A Love Song

A sermon preached by Christopher L. Webber on August 18, 2013, in St. Luke’s Church, San Francisco.

Your Rector had some kind of excuse for asking me to preach today – something about being busy yesterday with an ordination – but I’m sure she doesn’t write her sermons on Saturday so I thought about it and I think I know what the real reason was: I think she didn’t want to have to preach about these readings. Better to get a guest preacher and let him take the blame. And I think I know why these readings come up in the middle of August anyway. It’s vacation time; lots of people away; lots of clergy on vacation. I think the committee that created this schedule of readings looked at these readings and said, Wow! If someone takes these seriously we’re all in trouble Let’s assign them to mid-August.  Maybe most people won’t hear them.

But sooner or later the Bible catches up with you and you’re gonna have trouble anyway. It’s a trouble-making book and it astounds me that so many people read it on Sunday and go home unchanged. There are even people who read it at home for the comfort it gives them! Comfort? How do they do it?

Open it anywhere.  But especially today’s readings. Look at any one of today’s readings. Look at the first verses we heard this morning from the prophet Isaiah: It’s a love song, but what a love song.  Love makes demands; if you’re married, you know that or you won’t be married long. So here’s a love song that makes demands.

Listen to this:  My beloved had a vineyard on a very fertile hill and he lavished every care on that vineyard and looked for good grapes – and got sour grapes. And then it ends up: For the vineyard of the LORD of hosts is the house of Israel, and the people of Judah are his pleasant planting; he expected justice, but saw bloodshed; righteousness, but heard a cry!  There’s a nice little play on words there in the Hebrew – sort of like: he looked for right and got riot. Yes. A very fruitful hill.

Isaiah is talking about Israel and what it could have been, what it should have been. God was in love with Israel and what a disappointment. Like a bad marriage where you had these high hopes and were singing happy songs and it didn’t work out. Thinking about it, I remembered John Winslow’s sermon as the Mayflower approached New England and he told his congregation that “we shal be as a city set upon a hill; the eyes of all will be upon us.”  Ronald Reagan used to misquote it and make it a shining city on a hill. But that’s alright; sure; a shining city.  A very fruitful and blessed hill with the eyes of all upon it. The eyes of the world are on ths country for better or worse.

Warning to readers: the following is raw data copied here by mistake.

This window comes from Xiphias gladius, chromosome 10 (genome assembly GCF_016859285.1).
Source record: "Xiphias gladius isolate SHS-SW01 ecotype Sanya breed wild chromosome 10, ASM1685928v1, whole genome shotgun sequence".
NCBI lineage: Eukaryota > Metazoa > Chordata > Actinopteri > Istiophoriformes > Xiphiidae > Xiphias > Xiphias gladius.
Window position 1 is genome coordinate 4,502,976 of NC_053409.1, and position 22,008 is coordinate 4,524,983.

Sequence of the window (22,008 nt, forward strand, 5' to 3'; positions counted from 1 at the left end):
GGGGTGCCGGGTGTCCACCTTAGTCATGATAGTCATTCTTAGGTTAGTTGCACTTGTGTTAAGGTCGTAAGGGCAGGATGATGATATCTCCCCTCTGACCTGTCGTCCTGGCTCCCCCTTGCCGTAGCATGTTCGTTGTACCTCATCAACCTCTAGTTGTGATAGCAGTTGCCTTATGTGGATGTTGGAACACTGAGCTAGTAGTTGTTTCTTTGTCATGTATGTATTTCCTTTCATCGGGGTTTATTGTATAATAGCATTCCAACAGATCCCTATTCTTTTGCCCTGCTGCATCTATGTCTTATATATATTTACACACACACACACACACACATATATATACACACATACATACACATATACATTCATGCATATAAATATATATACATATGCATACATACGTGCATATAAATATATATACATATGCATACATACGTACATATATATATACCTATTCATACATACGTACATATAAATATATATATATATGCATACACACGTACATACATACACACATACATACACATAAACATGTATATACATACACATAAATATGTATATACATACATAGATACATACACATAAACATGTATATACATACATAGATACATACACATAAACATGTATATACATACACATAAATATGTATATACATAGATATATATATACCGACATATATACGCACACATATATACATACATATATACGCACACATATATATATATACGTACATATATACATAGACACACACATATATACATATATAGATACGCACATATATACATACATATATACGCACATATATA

Well, why not?  What more could God have done for the vineyard? How could God have done more?  Isn’t God entitled to ask? Do we live up to our claims of freedom and justice?  When the owner of the vineyard comes looking for grapes, for an abundant harvest, where is it?

“America the beautiful.”  I love to sing that hymn; even Mitt Romney misquoting it again and again couldn’t spoil it for me.

O beautiful for spacious skies for amber waves of grain
For purple mountain majesties above the fruitful plain
America, America what is it we now see?
Polluted skies and fire-swept hills and pain and poverty.

In this God-blessed Christian land, what has the fruitful vineyard produced? Why do some of the people who go to church most often deny there’s a problem?  But why isn’t there a national priority on dealing with all the ways we impact the environment, the vieyard?  And what about concern for the people God placed here?  We spend almost twice as much on health care as any other developed country yet the World Health Organization lists the United States as 33rd in life expectancy just after Bahrain and one notch above Cuba. So we have enacted a brand new affordable care act that lets states opt out if they want and you know who has opted out? Those that have opted out by and large are the states with the most poverty and the worst health care – and the highest percentage of church goers!